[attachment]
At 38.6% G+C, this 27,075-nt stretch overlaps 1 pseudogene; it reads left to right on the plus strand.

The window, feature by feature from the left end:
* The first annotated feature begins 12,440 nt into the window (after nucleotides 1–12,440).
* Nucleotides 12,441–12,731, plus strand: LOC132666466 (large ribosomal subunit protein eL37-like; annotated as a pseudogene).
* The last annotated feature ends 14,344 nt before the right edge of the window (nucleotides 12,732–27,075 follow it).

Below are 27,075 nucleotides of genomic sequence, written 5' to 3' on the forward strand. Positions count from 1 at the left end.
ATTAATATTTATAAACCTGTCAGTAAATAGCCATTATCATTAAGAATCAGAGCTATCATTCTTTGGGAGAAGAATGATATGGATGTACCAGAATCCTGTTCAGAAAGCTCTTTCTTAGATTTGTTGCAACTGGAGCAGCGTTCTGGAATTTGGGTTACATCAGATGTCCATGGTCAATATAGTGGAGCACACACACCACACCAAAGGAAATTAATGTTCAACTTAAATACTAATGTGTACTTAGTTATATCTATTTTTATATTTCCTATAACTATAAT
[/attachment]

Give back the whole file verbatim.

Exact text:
At 38.6% G+C, this 27,075-nt stretch overlaps 1 pseudogene; it reads left to right on the plus strand.

The window, feature by feature from the left end:
* The first annotated feature begins 12,440 nt into the window (after nucleotides 1–12,440).
* Nucleotides 12,441–12,731, plus strand: LOC132666466 (large ribosomal subunit protein eL37-like; annotated as a pseudogene).
* The last annotated feature ends 14,344 nt before the right edge of the window (nucleotides 12,732–27,075 follow it).

Below are 27,075 nucleotides of genomic sequence, written 5' to 3' on the forward strand. Positions count from 1 at the left end.
ATTAATATTTATAAACCTGTCAGTAAATAGCCATTATCATTAAGAATCAGAGCTATCATTCTTTGGGAGAAGAATGATATGGATGTACCAGAATCCTGTTCAGAAAGCTCTTTCTTAGATTTGTTGCAACTGGAGCAGCGTTCTGGAATTTGGGTTACATCAGATGTCCATGGTCAATATAGTGGAGCACACACACCACACCAAAGGAAATTAATGTTCAACTTAAATACTAATGTGTACTTAGTTATATCTATTTTTATATTTCCTATAACTATAAT